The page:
Retrofitting: manual and electronic options
There are now more options for retrofitting restrooms in commercial buildings, and plumbing selection needs to strike a balance between existing products and emerging needs.
Retrofitting existing faucets with flow-restrictors or flow-regulators generally provides a low-cost and effective water-saving solution. These devices control flow rate by narrowing or adapting to the width of the opening through which the water is discharged from the faucet. Pressure-compensating aerators are the most common devices to reduce flow; adding an aerator that mixes air with water reduces usage by more than 50 percent.
Unlike residential faucets—with easily-damaged or removed aerators that negate water savings—commercial faucets typically have vandal-proof aerators. Another option for commercial installations is laminar flow control inserts for spout inlets. These models are useful for applications that require non-aerating faucets, such as healthcare facilities.
The faucets can also be installed with hot and cold water feed lines. Common flow rates include:
- 1.9 L/minute (0.5 gallons per minute [gpm]);
- 3.8 L/minute (1 gpm); and
- 5.7 L/minute (1.5 gpm).
Another retrofit option is to convert the existing faucet into a more water-efficient unit. There are generally two different directions this can take, depending on whether the retrofit is of a manual or electronic faucet.
The option for manual assemblies is to convert a standard two-handle faucet to a low-flow metering faucet. This easy conversion dramatically helps reduce water usage by taking advantage of component interchangeability.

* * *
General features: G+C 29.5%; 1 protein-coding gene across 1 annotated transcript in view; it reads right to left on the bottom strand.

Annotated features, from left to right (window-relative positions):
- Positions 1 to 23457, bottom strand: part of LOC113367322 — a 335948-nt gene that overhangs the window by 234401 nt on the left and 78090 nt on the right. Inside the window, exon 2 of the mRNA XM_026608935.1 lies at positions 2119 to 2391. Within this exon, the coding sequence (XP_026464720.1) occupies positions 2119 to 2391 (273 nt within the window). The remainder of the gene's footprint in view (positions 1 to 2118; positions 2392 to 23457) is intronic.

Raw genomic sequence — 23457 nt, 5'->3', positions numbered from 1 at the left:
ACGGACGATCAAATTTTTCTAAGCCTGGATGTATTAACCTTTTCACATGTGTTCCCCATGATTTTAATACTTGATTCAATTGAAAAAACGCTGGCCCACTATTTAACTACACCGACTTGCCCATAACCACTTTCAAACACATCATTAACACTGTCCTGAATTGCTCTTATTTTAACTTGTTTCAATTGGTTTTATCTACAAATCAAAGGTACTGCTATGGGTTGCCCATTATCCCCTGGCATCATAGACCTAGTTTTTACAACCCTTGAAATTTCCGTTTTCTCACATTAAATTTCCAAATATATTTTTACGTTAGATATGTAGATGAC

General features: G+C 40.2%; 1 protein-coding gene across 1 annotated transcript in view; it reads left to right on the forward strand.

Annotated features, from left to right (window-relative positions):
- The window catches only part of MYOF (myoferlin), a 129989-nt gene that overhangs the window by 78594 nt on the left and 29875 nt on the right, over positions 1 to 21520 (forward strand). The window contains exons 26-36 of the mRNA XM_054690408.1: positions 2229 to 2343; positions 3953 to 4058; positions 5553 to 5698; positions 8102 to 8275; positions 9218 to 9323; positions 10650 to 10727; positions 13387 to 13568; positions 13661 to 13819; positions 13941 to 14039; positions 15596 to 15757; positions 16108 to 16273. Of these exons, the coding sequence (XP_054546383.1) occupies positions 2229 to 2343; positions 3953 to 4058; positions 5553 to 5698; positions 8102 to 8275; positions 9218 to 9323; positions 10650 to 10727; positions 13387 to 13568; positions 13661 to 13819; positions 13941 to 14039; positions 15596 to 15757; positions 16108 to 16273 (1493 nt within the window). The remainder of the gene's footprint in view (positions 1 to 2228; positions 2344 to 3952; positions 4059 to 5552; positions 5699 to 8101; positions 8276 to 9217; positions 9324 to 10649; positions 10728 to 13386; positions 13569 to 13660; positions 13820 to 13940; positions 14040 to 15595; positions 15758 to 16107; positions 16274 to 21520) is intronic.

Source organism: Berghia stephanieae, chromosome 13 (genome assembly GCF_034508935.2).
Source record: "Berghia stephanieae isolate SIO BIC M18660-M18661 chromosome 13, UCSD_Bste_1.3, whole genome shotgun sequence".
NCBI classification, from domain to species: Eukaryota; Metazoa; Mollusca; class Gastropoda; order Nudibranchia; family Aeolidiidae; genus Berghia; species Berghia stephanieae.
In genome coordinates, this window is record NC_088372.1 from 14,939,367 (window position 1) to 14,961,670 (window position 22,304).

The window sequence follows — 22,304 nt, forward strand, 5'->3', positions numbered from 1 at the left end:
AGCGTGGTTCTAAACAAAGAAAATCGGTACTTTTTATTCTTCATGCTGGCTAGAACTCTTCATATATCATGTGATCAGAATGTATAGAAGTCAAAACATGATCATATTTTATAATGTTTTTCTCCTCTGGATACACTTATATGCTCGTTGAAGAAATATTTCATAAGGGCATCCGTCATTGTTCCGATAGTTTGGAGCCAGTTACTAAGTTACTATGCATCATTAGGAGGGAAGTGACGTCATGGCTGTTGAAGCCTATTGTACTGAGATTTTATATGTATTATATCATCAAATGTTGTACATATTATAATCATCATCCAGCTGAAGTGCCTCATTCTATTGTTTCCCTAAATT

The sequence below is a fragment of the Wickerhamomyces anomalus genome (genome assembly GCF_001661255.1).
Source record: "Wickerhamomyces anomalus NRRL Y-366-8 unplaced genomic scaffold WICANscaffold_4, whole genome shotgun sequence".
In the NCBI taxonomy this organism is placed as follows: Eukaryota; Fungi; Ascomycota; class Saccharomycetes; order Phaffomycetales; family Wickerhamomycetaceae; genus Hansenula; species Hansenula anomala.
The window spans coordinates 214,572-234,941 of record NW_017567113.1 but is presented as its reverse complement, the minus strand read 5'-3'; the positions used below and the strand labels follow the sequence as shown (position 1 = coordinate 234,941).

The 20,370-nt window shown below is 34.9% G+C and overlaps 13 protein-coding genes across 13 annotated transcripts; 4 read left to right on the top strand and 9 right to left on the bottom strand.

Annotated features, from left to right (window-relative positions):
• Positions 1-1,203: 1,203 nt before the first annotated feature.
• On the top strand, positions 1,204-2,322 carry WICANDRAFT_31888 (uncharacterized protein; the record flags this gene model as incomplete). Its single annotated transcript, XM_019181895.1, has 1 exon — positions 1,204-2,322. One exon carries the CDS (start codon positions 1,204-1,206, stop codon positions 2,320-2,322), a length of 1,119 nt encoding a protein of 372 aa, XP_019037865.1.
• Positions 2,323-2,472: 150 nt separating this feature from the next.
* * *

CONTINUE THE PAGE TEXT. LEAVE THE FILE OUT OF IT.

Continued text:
For sensor faucets, a reduction of electricity consumption can be accomplished on certain models. In these cases, a self-sustaining power system is added to the existing electronic faucet installations. This conversion allows each faucet to generate its own power, eliminating the need for hard wiring or dependence on conventional batteries.
Taking a step further, combining low-flow outlets with precise electronic metering grants full control of water usage. Some electronic faucets can be managed from a handheld unit equipped with software that allows facility management to easily program, monitor, and troubleshoot the faucets.
When specifiers consider faucet options, they may only look at direct functions or price of the fitting itself. They may not think of how maintenance will diagnose, track, or reset faucets in the field, as well as other ongoing issues that can add cost and labor time.
According to Curtis Lunski, onsite management team member of the Pacwest Center commercial office complex (Portland, Oregon), maintenance is definitely an ongoing concern.
“We needed to provide faucet maintenance quickly and quietly with minimal disturbance to our tenants, while protecting their office decorum and privacy,” he says.
The challenge was to quickly and discreetly maintain the building’s 120 Americans with Disabilities Act (ADA)-compliant electronic faucets in offices of a diverse clientele of attorneys and stockbrokers. Lunski’s team used a mobile device with proprietary software from the faucet manufacturer that enables precise, tool-free adjustments without physically touching the internal electronics.
A quick scan can tag problems, adjust cycle times or fittings, troubleshoot, obtain fitting data, and even order parts. Lunski especially appreciates how fast the battery strength can be checked and how easy it is to do above-deck replacements without shutting off the water.
As faucets and installations are a critical part of any building’s infrastructure, getting educated about the new technological advancements of electronic faucets enables designers to use water efficiently, while also assisting with maintenance concerns. The latest electronic developments mean these benefits can be realized more easily than ever.
John Fitzgerald is Chicago Faucets’ vice-president of marketing and has been with the company since 2006. He has more than 25 years of experience in business-to-business and business-to-consumer marketing and business management. Fitzgerald can be reached via e-mail at firstname.lastname@example.org.